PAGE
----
Standards Mode, Quirks Mode, and Doctype Sniffing

Some of the early browser implementations of CSS were fraught with problems—they only supported parts of the specification, and in some cases, the implementation of certain CSS features didn’t comply with the specification.

Today’s browsers generally provide excellent support for the latest CSS specification, even incorporating features that aren’t yet in the official specification, but will likely appear in the next version.

Due to the implementation deficiencies in early browsers, many old style sheets were written to work with the then-contemporary browsers rather than to comply with the CSS specification. This presented a dilemma for browser vendors releasing new versions of their products that had better support for the CSS standard. While they wanted to do the right thing with properly written CSS, and display web pages according to CSS standards, this had the potential to make a mess of millions of existing web pages whose CSS didn’t comply with the CSS specification.

The solution was to have the browser make an educated guess as to whether the current document seemed to be modern or old-school, and then choose the appropriate rendering mode. The basis for this guesswork was the presence, or absence, of an SGML document type declaration (or doctype declaration) in the markup. A doctype declaration contains the name of the document’s root element, and usually, a reference to the document type definition (DTD), which contains the syntactic rules for the markup language used in the document. Web browsers had so far ignored the doctype declaration, which was mainly intended for markup validators.

The process by which a browser chooses a rendering mode based on the doctype declaration is known as doctype sniffing (or doctype switching), and was first implemented in Microsoft Internet Explorer 5 for Mac OS. Today, doctype sniffing is also used in Opera (7 and later), Firefox and other Gecko-based browsers, Safari, Internet Explorer 6 and 7, and Konqueror (3.2 and later).

If the browser decides that the document is modern, it’ll render it in standards mode. This means that, as a rule, CSS is applied in accordance with the CSS2 specification.

If the browser decides that the document is old-school, it’ll render it in quirks mode. This mode applies CSS in the quirky way that suited predecessors of that browser, or even of other browsers. The exact implementations of quirks mode differ between browsers.

Opera (7.5 and later), Firefox, and Safari also have a third mode, called almost standards mode, in which the layout of images in table cells is implemented as in quirks mode, rather than in accordance with the CSS2 specification. In every other respect, this mode is equivalent to standards mode. Almost standards mode was added so that the old-school method of aligning images split across table cells is more likely to render as the authors intended, and not to fall apart. This mode corresponds to standards mode in Internet Explorer 6 and 7, Internet Explorer 5 for Mac OS and OS X, Konqueror, and Opera versions prior to 7.5. These browsers do not implement vertical alignment in table cells in compliance with the CSS2 specification, so their standards mode is really an almost standards mode.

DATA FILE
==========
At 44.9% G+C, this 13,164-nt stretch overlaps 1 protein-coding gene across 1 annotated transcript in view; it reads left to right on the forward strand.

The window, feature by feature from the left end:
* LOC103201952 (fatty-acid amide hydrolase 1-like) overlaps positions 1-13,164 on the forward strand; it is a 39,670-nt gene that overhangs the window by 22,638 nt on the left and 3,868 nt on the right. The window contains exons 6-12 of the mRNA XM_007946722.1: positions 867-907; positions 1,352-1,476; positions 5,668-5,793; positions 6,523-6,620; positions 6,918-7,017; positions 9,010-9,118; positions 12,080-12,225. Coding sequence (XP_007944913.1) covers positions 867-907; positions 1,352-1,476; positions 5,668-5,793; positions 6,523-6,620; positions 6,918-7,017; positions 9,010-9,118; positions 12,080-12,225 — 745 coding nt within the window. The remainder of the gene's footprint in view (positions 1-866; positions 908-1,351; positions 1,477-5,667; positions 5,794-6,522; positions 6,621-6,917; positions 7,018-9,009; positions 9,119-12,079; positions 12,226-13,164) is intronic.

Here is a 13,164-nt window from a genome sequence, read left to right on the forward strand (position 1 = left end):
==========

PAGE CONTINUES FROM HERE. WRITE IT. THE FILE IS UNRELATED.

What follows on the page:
Doctype sniffing is only undertaken for documents served with a MIME type of text/html. The specification of any XML MIME type, including application/xhtml+xml, automatically triggers standards mode (see MIME Types for more details).

How Does it Work?

So how does doctype sniffing work? Which declarations trigger standards mode, quirks mode, and almost standards mode? The document type definition reference, for HTML and XHTML, consists of the string PUBLIC followed by a formal public identifier (FPI), optionally followed by a formal system identifier (FSI), which is the URL for the DTD.

Here’s an example of a doctype declaration that contains both an FPI and an FSI:

<!DOCTYPE html PUBLIC "-//W3C//DTD HTML 4.01//EN"
    "http://www.w3.org/TR/html4/strict.dtd">

This example contains only the FPI:

<!DOCTYPE html PUBLIC "-//W3C//DTD HTML 4.01 Transitional//EN">

Doctype sniffing works by detecting which of these parts are present in the doctype declaration. If an FPI is present, but an FSI isn’t, browsers generally choose quirks mode, since this was the common way of writing doctype declarations in the old days. Browsers also choose quirks mode if the doctype declaration is missing altogether—which used to be very common—or is malformed.

If both an FPI and a correct FSI are present, browsers with two layout modes choose their standards mode. Browsers with three layout modes will examine the DTD reference before committing to a choice. Generally, the DTDs for HTML 4.0 Strict, HTML 4.01 Strict, and XHTML 1.0 Strict trigger standards mode. The corresponding Transitional DTDs trigger almost standards mode for a text/html MIME type.

Internet Explorer 6 uses a very primitive form of doctype sniffing, which presumes that the doctype declaration is the very first line in the document. An SGML comment before the doctype declaration will trigger quirks mode, as will an XML declaration before an XHTML doctype—even XHTML 1.0 Strict. The following declaration will trigger quirks mode in IE6 (but not IE7) if served as text/html:

<?xml version="1.0" encoding="utf-8"?>
<!DOCTYPE html PUBLIC "-//W3C//DTD XHTML 1.0 Strict//EN"
    "http://www.w3.org/TR/xhtml1/DTD/xhtml1-strict.dtd">

For more detailed information about doctype sniffing, including a table of which doctypes trigger specific rendering modes in different browsers, see http://hsivonen.iki.fi/doctype/.

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